Scroll Bars – Keyboard – keyboard – Mouse – menus.
UNIT II
Visual basic Programming: IDE – First Visual Basic Program – Introduction to Forms –
Intrinsic Controls – working with Files – Accessing databases with data control – Classes and
Object – ADO Object Model.
UNIT III
Visual C++ Programming: Windows programming Model – Visual C++ components –
Microsoft foundation classes Library Application Framework – Getting Started with
Appwizard – Basic Event handling, Mapping modes, and a Scrolling View – Graphics
Device Interface, colors and fonts – model Dialog and Windows Common Dialogs –
Modeless Dialog and windows Common dialogs – using Active-x controls – windows
message processing and Multithreading.
UNIT IV
Advanced concepts: Menus – keyboard Accelerators – Rich Edit Control – Tool bars – Status
bars – A reusable frame Window base class – Reading and writing documents – SDI and
MDI environments – splitter windows and multiple views.
UNIT V
Applications of windows programming: Dynamic link library – Component Object linking
and embedding – Data base management With Microsoft ODBC.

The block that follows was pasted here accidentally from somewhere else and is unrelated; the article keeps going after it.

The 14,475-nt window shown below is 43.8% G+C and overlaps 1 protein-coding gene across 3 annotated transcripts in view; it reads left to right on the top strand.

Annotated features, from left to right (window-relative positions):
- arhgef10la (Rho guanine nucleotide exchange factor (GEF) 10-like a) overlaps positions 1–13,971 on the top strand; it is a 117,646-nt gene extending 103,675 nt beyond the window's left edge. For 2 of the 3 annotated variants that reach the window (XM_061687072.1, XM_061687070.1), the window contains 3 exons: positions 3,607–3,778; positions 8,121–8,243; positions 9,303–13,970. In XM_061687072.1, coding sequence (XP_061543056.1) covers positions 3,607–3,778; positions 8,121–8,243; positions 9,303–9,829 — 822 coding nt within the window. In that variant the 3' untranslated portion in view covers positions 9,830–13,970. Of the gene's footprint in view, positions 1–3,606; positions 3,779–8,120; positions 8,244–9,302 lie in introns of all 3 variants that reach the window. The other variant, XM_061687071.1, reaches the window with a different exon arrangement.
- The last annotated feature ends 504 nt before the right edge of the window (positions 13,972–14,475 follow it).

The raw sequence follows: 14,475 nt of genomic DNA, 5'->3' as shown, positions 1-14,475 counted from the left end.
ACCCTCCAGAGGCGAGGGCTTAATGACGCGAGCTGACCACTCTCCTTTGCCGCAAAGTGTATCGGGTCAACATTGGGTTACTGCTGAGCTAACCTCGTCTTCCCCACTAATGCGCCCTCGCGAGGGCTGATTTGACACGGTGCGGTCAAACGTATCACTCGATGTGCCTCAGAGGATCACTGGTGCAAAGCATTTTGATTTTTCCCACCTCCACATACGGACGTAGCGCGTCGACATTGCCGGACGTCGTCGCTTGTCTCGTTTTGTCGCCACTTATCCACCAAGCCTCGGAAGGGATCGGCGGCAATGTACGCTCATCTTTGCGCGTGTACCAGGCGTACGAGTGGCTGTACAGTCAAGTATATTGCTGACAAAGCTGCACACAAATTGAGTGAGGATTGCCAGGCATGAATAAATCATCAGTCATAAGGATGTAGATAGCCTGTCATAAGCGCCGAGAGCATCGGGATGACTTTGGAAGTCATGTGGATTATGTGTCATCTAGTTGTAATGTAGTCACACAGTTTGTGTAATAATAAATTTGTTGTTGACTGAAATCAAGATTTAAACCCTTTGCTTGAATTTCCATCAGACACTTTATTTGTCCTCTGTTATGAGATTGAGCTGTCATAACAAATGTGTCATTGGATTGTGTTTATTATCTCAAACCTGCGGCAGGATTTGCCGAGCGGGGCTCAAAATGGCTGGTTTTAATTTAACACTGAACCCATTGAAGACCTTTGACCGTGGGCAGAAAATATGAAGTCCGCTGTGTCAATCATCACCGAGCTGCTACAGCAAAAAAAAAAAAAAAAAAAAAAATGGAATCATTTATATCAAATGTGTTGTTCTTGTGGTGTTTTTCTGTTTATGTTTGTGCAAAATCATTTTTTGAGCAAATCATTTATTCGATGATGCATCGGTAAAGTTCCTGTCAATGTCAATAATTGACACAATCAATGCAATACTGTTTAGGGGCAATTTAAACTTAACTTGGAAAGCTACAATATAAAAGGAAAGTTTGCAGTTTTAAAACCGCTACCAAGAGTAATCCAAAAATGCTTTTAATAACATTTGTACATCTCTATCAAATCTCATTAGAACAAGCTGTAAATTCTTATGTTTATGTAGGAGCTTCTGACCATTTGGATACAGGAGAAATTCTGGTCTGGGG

REFERENCE BOOKS:
1.
2.
3.
4.
Francesco Balena, 2001, “Programming Microsoft Visual Basic 6.0”, Microsoft press,
Indian Reprint.
David Kruglirski. J, 1998, “Programming Microsoft Visual C++”, 5th Edition,
Microsoft press.
G.Cornell, 1998, “Visual Basic 6 “, Tata McGraw Hill, 1998.
Deitel & Deitel, T. R. neito, 1999,“ Vitusl Basic 6, How to program”, Prentice Hall
Of India.
48
055 CS 055 NETWORK DESIGN SECURITY & MANAGEMENT
Course Objectives:
Understand the principles of network and design, Familiar with the designing of WAN
topology, Familiar with security services and cryptography, Acquire sufficient knowledge in
network security, Obtain adequate information in network management.
Pre-requisite:
055 CS 45 Operating System
UNIT I PRINCIPLES OF NETWORK AND DESIGN
Design objectives – Understanding the networking environment – Achieving the design goals
– Importance of being predictable and fundamental design principles. Designing the campus
LAN – campus network design goals – understanding the campus network – Designing the
LAN topology – Campus hierarchical design.
UNIT II DESIGNING THE WAN
designing the WAN topology – flat versus hierarchical, flat WAN topology – Limitations of
a flat design – hierarchical WAN topology – PVC and leased line Aggregation – Issues with
hierarchical design – hierarchical layers – WAN design parameters – choosing the WAN
technology – design considerations for serial links – designing IP over frame relay, and ISDN